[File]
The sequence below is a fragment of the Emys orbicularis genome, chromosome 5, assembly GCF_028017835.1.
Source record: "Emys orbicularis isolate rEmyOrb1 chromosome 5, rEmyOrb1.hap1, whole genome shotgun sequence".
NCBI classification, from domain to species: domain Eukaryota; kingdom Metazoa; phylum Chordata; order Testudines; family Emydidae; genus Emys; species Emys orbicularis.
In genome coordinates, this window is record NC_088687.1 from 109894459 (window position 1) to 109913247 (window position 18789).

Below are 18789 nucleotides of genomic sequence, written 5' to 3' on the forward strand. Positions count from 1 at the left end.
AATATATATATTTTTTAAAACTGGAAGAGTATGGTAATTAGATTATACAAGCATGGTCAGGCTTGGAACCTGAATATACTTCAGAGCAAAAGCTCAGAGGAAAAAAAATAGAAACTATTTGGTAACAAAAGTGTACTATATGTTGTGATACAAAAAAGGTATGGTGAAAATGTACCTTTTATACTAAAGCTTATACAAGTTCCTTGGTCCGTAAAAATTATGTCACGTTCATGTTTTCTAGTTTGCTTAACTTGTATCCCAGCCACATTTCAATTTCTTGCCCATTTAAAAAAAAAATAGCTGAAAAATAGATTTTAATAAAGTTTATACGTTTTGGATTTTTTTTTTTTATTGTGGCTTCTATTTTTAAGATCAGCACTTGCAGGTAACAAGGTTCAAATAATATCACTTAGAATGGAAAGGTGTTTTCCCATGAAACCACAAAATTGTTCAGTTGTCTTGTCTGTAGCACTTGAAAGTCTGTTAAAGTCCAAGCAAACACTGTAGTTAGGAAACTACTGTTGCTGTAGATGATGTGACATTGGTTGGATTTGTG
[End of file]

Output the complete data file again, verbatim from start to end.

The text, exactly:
The sequence below is a fragment of the Emys orbicularis genome, chromosome 5, assembly GCF_028017835.1.
Source record: "Emys orbicularis isolate rEmyOrb1 chromosome 5, rEmyOrb1.hap1, whole genome shotgun sequence".
NCBI classification, from domain to species: domain Eukaryota; kingdom Metazoa; phylum Chordata; order Testudines; family Emydidae; genus Emys; species Emys orbicularis.
In genome coordinates, this window is record NC_088687.1 from 109894459 (window position 1) to 109913247 (window position 18789).

Below are 18789 nucleotides of genomic sequence, written 5' to 3' on the forward strand. Positions count from 1 at the left end.
AATATATATATTTTTTAAAACTGGAAGAGTATGGTAATTAGATTATACAAGCATGGTCAGGCTTGGAACCTGAATATACTTCAGAGCAAAAGCTCAGAGGAAAAAAAATAGAAACTATTTGGTAACAAAAGTGTACTATATGTTGTGATACAAAAAAGGTATGGTGAAAATGTACCTTTTATACTAAAGCTTATACAAGTTCCTTGGTCCGTAAAAATTATGTCACGTTCATGTTTTCTAGTTTGCTTAACTTGTATCCCAGCCACATTTCAATTTCTTGCCCATTTAAAAAAAAAATAGCTGAAAAATAGATTTTAATAAAGTTTATACGTTTTGGATTTTTTTTTTTTATTGTGGCTTCTATTTTTAAGATCAGCACTTGCAGGTAACAAGGTTCAAATAATATCACTTAGAATGGAAAGGTGTTTTCCCATGAAACCACAAAATTGTTCAGTTGTCTTGTCTGTAGCACTTGAAAGTCTGTTAAAGTCCAAGCAAACACTGTAGTTAGGAAACTACTGTTGCTGTAGATGATGTGACATTGGTTGGATTTGTG